I heard it first, the low hum sounding like a truck engine that slowly got louder and then the unmistakable thump that caused the house to rattle.
I am familiar with this experience – it’s an earthquake.
Monday morning, Feb. 6, at 6:15 a.m. many residents of Niagara-on-the-Lake and environs were awakened by an unfamiliar event, an earthquake with its epicentre just south of Buffalo.
This quake brought back memories for me of my time in Nepal, a country that historically has a major earthquake every 80 to 90 years.
The quakes there are “thrust faults” caused by the Indian subcontinent moving northward and pushing under the Asian continent.
However, the quake we felt the other morning was caused by “fault lines.”
Buffalo sits on what is considered a significant fault line called the Clarendon-Linden Fault System.
The Niagara Escarpment is not a fault line but is the result of erosion over millions of years. It was already forming when the Wisconsin Glacier occurred.
Back to Nepal where on April 25, 2015, a major earthquake struck. My husband and I were to arrive in Nepal on April 24, but our rental house was not ready so we delayed our arrival by two weeks.
We were shocked to hear of the quake in Nepal and were thankful that we had been delayed. Also very happy the airport runway had not been damaged, allowing aid to arrive by air.
The Nepal quake killed almost 9,000 people and injured more than 21,000 – a degree of devastation similar to that of the Feb. 6 quake that hit Turkey and Syria.
In 2015, on our arrival in Kathmandu, two weeks after the quake, the shock of seeing so much destruction was overwhelming. I wanted to take pictures but I just could not.
For every building I saw crumbled to the ground, I knew a family might have died in there. Houses made of brick and cement slabs were piled one on top of the other.
Apartment buildings lost entire sections, letting one see directly into a home. TVs, fridges just hanging in the air, curtains fluttering through glassless windows, a picture on the wall askew and always the question, did the family make it out?
People who survived it were living in tents, along roads, in the golf course and open fields. There was no phone system, no electricity, no water, the recovery from such destruction was crushing.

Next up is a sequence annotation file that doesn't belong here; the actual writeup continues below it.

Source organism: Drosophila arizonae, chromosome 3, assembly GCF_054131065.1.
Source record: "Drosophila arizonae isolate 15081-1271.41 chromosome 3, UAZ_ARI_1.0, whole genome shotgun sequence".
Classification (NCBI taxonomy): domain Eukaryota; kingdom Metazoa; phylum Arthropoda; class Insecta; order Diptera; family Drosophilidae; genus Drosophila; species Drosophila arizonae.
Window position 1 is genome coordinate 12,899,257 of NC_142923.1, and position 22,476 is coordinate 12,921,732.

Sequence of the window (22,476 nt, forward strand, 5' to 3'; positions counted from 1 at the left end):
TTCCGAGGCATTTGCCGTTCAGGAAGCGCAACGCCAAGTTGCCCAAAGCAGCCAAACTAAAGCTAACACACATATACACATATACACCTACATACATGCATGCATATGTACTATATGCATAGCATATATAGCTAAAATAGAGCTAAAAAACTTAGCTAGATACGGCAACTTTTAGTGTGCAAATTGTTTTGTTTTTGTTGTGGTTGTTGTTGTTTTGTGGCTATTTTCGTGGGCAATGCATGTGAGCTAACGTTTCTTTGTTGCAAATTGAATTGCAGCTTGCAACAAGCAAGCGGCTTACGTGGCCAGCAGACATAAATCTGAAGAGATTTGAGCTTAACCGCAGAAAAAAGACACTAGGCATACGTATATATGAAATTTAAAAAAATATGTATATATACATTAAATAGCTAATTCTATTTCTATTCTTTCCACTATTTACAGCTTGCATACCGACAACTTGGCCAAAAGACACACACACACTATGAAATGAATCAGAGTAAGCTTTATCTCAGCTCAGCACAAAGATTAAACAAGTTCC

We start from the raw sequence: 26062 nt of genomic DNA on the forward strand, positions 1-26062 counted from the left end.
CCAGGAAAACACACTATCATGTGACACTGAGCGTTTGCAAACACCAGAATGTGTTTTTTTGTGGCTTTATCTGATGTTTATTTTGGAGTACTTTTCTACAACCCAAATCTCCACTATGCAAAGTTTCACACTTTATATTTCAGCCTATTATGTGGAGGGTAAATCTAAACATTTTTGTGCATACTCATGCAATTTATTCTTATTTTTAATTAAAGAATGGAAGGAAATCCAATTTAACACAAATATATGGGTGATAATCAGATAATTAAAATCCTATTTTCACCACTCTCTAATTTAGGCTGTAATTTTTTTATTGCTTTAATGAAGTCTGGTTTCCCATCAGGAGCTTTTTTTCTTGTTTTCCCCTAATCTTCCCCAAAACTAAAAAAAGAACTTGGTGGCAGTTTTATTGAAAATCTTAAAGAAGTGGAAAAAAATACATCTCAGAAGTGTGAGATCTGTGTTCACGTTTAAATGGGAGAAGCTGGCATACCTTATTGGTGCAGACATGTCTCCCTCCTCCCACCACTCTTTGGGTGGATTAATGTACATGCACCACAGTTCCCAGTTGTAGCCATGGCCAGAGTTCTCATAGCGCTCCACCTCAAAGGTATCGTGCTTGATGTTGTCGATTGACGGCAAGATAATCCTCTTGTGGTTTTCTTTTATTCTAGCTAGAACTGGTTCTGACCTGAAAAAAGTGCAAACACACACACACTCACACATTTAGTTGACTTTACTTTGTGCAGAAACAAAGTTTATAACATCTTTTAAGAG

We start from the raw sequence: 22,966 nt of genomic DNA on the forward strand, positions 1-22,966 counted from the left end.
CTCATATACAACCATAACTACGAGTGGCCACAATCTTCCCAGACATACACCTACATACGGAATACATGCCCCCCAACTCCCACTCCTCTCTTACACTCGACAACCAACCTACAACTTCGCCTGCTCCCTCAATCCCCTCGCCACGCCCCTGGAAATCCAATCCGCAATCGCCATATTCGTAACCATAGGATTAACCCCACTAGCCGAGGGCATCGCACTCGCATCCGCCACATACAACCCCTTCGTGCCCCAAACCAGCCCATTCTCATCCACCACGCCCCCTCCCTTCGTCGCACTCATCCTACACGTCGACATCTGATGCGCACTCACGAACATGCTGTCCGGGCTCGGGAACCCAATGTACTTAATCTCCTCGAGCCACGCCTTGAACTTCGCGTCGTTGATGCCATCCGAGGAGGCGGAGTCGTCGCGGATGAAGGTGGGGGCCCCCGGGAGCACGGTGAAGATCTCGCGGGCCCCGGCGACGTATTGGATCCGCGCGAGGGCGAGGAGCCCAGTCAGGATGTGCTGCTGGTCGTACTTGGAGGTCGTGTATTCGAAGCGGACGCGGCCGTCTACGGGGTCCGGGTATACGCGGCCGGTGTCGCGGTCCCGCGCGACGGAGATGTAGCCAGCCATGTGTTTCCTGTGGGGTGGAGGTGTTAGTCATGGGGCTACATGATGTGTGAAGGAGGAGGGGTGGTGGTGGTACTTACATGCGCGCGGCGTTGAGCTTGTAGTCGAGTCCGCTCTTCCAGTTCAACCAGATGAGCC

Thai Airways continued to fly to Nepal daily, mostly to deliver water, thousands and thousands of cases of bottled water.
Food was becoming limited as many roads were destroyed between India and Nepal. Fuel for cars and for cooking became scarce.
You would see cooking tanks lined up in streets for weeks waiting for a possible delivery of fuel. People resorted to burning wood but this came at a cost – tent fires and burn victims.
We bought fuel once on the black market. It arrived in four two-litre plastic coke bottles. Each bottle cost us $20 U.S.
Some aftershocks came the day after the quake, plus many more in the coming months.
The first one I experienced frightened me, but then, on May 18, the biggest aftershock occurred, measuring 7.3 on the Richter scale.
It terrified me. The earthquake that April was 7.6.
The entire house we rented shook greatly. Our plan of evacuation was to get out the front door and move up the hill into an empty field. However, with all the shaking we could not even open the door.
The aftershocks came in three distinct styles. One was just the ground shaking for a few seconds; another you would hear a bang and the house would rock like it had been hit.
The last was a slow-moving rumble, like a train approaching followed by the rattling of the house. We were fortunate that our house, built in the 1980s had been designed for earthquake activity.
Monday’s quake that we felt did bring back many memories for me of our time in Nepal.
I am just thankful that we did not experience here the catastrophic quake that struck Turkey and Syria. We are very lucky indeed.